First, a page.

The American Forces Network (available through TKS located at the Exchange) offers English language cable television services on base and to some off-base locations. German cable and satellite providers may offer some limited programming in English, but many off-base residents also look to online sources for streaming video programming. Be aware, because of country copyright restrictions, some of the U.S.-based subscription online services may not work on German Internet connections. Do your research before signing up for an online video streaming or movie download service. Also, be sure not to participate in any illegal downloading or uploading of copyrighted material.

Community quiet hours
Most cities and villages have ordinances concerning loud noises on certain days and times. In some areas these are enforceable laws, and in others, simply courtesy guidelines. Regardless of whether or not they are legally enforceable, they are considered a cultural norm to follow. Though specifics may vary from town to town, a good general rule is to observe quiet hours nightly from around 8 or 9 p.m. until about 8 or 9 a.m. Monday through Saturday, and all day on Sunday. During these times, try to keep loud noises to a minimum and do not engage in activities that inherently create loud noises, such as lawn mowing, using power tools or playing loud music. To find out the specific ordinances in your town or village, visit the local government offices.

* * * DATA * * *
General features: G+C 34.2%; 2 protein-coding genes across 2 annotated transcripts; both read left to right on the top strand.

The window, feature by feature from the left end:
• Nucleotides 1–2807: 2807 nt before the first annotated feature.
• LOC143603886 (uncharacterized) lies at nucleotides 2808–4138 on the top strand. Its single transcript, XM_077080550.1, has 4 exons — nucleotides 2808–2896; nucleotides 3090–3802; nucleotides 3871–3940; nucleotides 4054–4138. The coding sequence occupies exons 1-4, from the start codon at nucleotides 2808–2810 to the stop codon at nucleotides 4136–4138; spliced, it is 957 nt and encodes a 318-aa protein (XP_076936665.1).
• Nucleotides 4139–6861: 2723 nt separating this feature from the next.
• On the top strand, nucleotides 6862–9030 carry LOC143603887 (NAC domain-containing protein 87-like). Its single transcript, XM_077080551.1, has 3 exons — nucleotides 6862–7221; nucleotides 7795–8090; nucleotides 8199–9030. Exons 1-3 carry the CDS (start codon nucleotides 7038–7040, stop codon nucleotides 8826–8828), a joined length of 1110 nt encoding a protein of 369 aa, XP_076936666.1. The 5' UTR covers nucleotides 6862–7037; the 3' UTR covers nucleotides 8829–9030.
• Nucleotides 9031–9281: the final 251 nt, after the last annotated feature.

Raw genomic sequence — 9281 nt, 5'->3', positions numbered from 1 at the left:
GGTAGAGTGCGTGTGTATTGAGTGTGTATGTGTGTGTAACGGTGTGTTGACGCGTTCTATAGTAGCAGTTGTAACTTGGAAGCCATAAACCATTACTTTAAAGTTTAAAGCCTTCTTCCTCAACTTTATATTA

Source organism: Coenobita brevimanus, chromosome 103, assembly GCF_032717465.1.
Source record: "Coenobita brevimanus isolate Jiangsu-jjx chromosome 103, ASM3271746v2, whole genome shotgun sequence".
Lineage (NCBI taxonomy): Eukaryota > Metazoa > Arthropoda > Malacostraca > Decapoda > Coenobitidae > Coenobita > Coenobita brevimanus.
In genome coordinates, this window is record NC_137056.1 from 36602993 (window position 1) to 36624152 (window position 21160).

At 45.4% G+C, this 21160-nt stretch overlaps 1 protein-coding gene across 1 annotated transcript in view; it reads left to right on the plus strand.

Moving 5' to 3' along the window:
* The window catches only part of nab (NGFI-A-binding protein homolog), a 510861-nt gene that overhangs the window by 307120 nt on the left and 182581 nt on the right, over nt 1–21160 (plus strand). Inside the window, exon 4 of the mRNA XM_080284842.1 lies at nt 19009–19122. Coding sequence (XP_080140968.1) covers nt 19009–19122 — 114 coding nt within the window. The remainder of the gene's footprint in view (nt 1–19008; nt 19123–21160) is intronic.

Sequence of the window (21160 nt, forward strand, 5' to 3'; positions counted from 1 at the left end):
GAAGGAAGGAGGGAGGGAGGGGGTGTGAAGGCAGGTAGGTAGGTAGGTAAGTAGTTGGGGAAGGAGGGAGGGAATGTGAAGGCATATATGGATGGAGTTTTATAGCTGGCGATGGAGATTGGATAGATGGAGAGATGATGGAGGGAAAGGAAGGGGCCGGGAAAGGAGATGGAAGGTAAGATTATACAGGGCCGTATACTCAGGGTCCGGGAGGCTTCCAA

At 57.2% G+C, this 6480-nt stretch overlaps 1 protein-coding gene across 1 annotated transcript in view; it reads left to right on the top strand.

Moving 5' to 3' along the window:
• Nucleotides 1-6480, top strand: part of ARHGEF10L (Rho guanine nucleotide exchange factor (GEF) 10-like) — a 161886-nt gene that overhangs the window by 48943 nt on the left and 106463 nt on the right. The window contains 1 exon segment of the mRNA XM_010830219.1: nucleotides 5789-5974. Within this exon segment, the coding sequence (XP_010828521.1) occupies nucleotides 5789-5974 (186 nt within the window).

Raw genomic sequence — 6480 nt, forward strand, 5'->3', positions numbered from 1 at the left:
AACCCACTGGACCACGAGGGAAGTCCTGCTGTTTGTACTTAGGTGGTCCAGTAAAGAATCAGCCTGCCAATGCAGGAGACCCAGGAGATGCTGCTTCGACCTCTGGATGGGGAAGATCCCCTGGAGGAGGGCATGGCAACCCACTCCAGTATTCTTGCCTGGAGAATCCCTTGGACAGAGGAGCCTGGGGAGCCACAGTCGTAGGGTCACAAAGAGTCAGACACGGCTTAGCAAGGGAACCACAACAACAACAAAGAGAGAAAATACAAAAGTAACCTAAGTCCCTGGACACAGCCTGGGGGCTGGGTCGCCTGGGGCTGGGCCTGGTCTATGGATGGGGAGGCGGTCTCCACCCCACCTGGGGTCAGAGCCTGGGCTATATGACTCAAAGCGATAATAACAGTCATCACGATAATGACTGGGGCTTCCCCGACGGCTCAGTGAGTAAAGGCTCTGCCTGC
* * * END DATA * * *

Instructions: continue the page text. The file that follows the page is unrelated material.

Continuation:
Germany observes a quiet day on Sundays. Most retailers, including grocery stores and many times even fuel stations and other conveniences, are closed on Sundays. In larger cities and on the autobahns, fuel stations will often be open, though may have limited hours. Restaurants and some bakeries may also be open on Sundays, but will often have limited hours.

Banking and mail
Banking services are offered to the Stuttgart military community by Service Credit Union and the Community Bank. Payment of many German bills, and occasionally retail purchases, are often accomplished through a direct bank transfer system (Überweisung). German transfers can be processed through both SCU and Community Bank, both of which are connected to the German banking system.